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      Effect of Glucagon on Glucose Production, Lipolysis, and Gluconeogenesis in Familial Hyperinsulinism

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          We present an infant with severe familial hyperinsulinism in whom glucose production rate, lipolysis, and gluconeogenesis from glycerol were measured by use of glucose and glycerol labelled with stable isotopes. Administration of a single dose of glucagon (0.1 mg/kg) caused an increase in glucose production rate by near 140% from 4.2 to 10.1 mg·kg<sup>–1</sup>·min<sup>–1</sup>. The rate of appearance of glycerol, reflecting the rate of lipolysis, decreased from 15.1 to 12.6 µmol· kg<sup>–1</sup>·min<sup>–1</sup>. The amount of glycerol converted to glucose by gluconeogenesis was 9.1 µmol·kg<sup>–1</sup>·min<sup>–1</sup> before and 10.5 µmol·kg<sup>–1</sup>·min<sup>–1</sup> after glucagon administration. We conclude that the marked rise in glucose production rate was mainly the result of increased glycogenolysis. Following the trial, the child was started on long-acting (zinc-protamine) glucagon which made it possible to discontinue intravenous treatment with glucose.

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          Familial hyperinsulinism maps to chromosome 11p14-15.1, 30 cM centromeric to the insulin gene.

          Familial hyperinsulinism (HI) is the most common cause of persistent neonatal hyperinsulinaemic hypoglycemia. Linkage analysis in 15 families (12 Ashkenazi Jewish, 2 consanguineous Arab, 1 non-Jewish Caucasian) mapped HI to chromosome 11p14-15.1 (lod score = 9.5, theta = 0 at D11S921). Recombinants localized the disease locus to the 6.6 cM interval between D11S926 and D11S928. In Jewish families, association (p = 0.003) with specific D11S921/D11S419 haplotypes suggested a founder effect. This locus, which is important for normal glucose-regulated insulin secretion, represents a candidate gene for studies of other diseases of beta-cell dysfunction including non-insulin-dependent diabetes mellitus (NIDDM).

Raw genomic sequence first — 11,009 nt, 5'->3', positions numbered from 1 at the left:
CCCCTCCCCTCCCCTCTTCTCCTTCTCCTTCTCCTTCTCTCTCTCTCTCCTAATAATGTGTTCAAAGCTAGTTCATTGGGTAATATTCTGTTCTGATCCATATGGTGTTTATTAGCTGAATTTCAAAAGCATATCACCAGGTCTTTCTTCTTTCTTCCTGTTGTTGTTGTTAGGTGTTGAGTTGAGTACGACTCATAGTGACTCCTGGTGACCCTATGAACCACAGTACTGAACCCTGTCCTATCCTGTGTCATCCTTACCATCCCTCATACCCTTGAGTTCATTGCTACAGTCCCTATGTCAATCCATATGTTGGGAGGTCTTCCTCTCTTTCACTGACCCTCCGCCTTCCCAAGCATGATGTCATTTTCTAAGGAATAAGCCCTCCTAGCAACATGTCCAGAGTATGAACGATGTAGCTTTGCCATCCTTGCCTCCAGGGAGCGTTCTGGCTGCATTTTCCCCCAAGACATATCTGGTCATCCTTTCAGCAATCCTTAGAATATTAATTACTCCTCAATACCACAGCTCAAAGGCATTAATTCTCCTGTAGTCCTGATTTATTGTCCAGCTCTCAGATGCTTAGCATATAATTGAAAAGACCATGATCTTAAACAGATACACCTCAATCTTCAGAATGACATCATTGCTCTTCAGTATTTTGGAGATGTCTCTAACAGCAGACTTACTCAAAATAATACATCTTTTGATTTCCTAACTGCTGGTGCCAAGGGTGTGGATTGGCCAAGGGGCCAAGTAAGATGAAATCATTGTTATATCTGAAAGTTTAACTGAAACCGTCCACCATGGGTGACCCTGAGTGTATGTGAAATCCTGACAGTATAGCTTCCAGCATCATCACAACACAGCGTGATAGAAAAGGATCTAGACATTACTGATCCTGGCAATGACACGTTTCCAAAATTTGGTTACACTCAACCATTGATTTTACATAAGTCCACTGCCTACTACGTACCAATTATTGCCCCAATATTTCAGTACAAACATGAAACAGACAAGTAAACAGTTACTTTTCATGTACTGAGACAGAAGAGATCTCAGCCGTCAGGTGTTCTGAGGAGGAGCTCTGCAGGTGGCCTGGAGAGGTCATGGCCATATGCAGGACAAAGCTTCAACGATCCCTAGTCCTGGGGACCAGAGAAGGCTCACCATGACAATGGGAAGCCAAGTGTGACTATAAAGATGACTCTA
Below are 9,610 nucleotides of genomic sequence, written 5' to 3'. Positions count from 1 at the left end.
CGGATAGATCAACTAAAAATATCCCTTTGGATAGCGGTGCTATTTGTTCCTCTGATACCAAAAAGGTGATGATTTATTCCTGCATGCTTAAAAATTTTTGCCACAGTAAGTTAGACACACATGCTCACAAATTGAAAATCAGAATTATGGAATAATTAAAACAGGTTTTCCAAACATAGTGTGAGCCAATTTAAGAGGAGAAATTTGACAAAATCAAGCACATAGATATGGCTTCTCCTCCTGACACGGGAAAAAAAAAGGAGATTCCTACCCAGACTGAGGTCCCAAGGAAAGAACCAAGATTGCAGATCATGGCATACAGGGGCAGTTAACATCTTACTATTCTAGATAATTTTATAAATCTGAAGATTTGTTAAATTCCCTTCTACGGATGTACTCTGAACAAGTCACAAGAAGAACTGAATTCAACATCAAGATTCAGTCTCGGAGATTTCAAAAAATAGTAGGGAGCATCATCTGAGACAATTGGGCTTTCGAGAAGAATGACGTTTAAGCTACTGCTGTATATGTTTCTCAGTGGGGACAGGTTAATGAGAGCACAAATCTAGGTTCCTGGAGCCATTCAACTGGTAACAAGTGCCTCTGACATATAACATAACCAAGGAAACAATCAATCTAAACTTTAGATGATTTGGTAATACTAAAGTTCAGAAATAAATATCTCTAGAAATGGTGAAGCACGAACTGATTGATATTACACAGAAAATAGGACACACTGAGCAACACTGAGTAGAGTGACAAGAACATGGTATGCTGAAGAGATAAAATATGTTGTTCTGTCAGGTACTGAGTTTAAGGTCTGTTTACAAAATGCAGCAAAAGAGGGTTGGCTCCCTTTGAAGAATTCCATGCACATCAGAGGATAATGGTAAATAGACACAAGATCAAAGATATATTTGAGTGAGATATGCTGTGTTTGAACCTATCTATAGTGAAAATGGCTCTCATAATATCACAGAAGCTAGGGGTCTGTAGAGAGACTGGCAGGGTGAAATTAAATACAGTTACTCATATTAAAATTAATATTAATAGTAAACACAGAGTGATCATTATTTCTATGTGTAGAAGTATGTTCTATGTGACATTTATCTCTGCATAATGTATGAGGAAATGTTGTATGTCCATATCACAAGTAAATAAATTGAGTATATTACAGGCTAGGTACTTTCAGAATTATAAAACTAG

Author and article information

            Horm Res Paediatr
            Hormone Research in Paediatrics
            S. Karger AG
            August 1998
            17 August 1998
            : 50
            : 2
            : 94-98
            Uppsala University Children’s Hospital, Uppsala, Sweden
            23242 Horm Res 1998;50:94–98
            © 1998 S. Karger AG, Basel

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            Pages: 5
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